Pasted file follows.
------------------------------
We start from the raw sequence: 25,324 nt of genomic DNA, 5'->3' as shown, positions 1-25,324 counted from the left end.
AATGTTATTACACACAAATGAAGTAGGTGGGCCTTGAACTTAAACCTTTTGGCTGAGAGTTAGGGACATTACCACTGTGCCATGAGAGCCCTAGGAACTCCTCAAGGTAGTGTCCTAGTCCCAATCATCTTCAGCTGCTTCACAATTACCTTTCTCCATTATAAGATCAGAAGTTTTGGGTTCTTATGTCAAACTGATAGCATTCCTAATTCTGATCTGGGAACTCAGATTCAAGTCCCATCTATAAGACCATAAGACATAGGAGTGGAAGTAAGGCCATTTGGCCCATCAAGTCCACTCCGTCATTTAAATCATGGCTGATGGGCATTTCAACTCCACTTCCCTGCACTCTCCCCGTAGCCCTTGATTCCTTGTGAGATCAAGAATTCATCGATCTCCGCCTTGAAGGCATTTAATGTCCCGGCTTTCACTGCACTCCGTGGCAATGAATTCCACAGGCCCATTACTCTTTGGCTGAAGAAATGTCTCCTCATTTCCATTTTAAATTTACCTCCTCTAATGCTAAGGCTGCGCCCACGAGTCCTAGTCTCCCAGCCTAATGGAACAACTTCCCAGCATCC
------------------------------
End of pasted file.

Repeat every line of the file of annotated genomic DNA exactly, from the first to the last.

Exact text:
We start from the raw sequence: 25,324 nt of genomic DNA, 5'->3' as shown, positions 1-25,324 counted from the left end.
AATGTTATTACACACAAATGAAGTAGGTGGGCCTTGAACTTAAACCTTTTGGCTGAGAGTTAGGGACATTACCACTGTGCCATGAGAGCCCTAGGAACTCCTCAAGGTAGTGTCCTAGTCCCAATCATCTTCAGCTGCTTCACAATTACCTTTCTCCATTATAAGATCAGAAGTTTTGGGTTCTTATGTCAAACTGATAGCATTCCTAATTCTGATCTGGGAACTCAGATTCAAGTCCCATCTATAAGACCATAAGACATAGGAGTGGAAGTAAGGCCATTTGGCCCATCAAGTCCACTCCGTCATTTAAATCATGGCTGATGGGCATTTCAACTCCACTTCCCTGCACTCTCCCCGTAGCCCTTGATTCCTTGTGAGATCAAGAATTCATCGATCTCCGCCTTGAAGGCATTTAATGTCCCGGCTTTCACTGCACTCCGTGGCAATGAATTCCACAGGCCCATTACTCTTTGGCTGAAGAAATGTCTCCTCATTTCCATTTTAAATTTACCTCCTCTAATGCTAAGGCTGCGCCCACGAGTCCTAGTCTCCCAGCCTAATGGAACAACTTCCCAGCATCC